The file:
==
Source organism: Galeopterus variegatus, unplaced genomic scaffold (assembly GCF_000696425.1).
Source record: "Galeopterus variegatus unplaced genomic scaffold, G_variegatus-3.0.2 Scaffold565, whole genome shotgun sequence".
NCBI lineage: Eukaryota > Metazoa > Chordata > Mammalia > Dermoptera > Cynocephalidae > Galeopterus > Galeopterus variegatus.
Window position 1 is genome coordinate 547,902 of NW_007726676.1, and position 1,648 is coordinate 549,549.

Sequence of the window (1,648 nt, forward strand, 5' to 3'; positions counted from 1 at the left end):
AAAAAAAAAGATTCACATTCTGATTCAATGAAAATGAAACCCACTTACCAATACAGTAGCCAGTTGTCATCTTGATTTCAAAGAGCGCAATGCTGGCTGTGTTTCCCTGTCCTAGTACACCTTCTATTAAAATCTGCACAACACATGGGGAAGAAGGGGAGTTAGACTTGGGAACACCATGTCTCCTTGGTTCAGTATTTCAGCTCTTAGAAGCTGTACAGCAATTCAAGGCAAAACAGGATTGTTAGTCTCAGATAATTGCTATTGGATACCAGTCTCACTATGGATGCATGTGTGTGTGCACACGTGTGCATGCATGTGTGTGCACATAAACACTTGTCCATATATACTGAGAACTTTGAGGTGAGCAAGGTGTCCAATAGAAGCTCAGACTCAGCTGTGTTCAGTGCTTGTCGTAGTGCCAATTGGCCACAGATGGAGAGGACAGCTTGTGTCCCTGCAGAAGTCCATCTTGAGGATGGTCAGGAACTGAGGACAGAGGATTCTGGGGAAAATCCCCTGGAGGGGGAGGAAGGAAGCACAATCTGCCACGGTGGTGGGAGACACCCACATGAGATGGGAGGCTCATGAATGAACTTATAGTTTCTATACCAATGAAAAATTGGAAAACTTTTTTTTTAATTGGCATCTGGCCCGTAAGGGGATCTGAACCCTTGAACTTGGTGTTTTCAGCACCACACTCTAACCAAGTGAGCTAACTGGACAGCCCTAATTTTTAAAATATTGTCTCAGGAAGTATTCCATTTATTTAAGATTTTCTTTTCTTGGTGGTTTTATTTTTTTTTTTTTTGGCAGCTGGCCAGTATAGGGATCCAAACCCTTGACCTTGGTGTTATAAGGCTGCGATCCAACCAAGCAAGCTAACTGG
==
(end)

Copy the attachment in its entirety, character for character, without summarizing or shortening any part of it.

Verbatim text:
Source organism: Galeopterus variegatus, unplaced genomic scaffold (assembly GCF_000696425.1).
Source record: "Galeopterus variegatus unplaced genomic scaffold, G_variegatus-3.0.2 Scaffold565, whole genome shotgun sequence".
NCBI lineage: Eukaryota > Metazoa > Chordata > Mammalia > Dermoptera > Cynocephalidae > Galeopterus > Galeopterus variegatus.
Window position 1 is genome coordinate 547,902 of NW_007726676.1, and position 1,648 is coordinate 549,549.

Sequence of the window (1,648 nt, forward strand, 5' to 3'; positions counted from 1 at the left end):
AAAAAAAAAGATTCACATTCTGATTCAATGAAAATGAAACCCACTTACCAATACAGTAGCCAGTTGTCATCTTGATTTCAAAGAGCGCAATGCTGGCTGTGTTTCCCTGTCCTAGTACACCTTCTATTAAAATCTGCACAACACATGGGGAAGAAGGGGAGTTAGACTTGGGAACACCATGTCTCCTTGGTTCAGTATTTCAGCTCTTAGAAGCTGTACAGCAATTCAAGGCAAAACAGGATTGTTAGTCTCAGATAATTGCTATTGGATACCAGTCTCACTATGGATGCATGTGTGTGTGCACACGTGTGCATGCATGTGTGTGCACATAAACACTTGTCCATATATACTGAGAACTTTGAGGTGAGCAAGGTGTCCAATAGAAGCTCAGACTCAGCTGTGTTCAGTGCTTGTCGTAGTGCCAATTGGCCACAGATGGAGAGGACAGCTTGTGTCCCTGCAGAAGTCCATCTTGAGGATGGTCAGGAACTGAGGACAGAGGATTCTGGGGAAAATCCCCTGGAGGGGGAGGAAGGAAGCACAATCTGCCACGGTGGTGGGAGACACCCACATGAGATGGGAGGCTCATGAATGAACTTATAGTTTCTATACCAATGAAAAATTGGAAAACTTTTTTTTTAATTGGCATCTGGCCCGTAAGGGGATCTGAACCCTTGAACTTGGTGTTTTCAGCACCACACTCTAACCAAGTGAGCTAACTGGACAGCCCTAATTTTTAAAATATTGTCTCAGGAAGTATTCCATTTATTTAAGATTTTCTTTTCTTGGTGGTTTTATTTTTTTTTTTTTTGGCAGCTGGCCAGTATAGGGATCCAAACCCTTGACCTTGGTGTTATAAGGCTGCGATCCAACCAAGCAAGCTAACTGG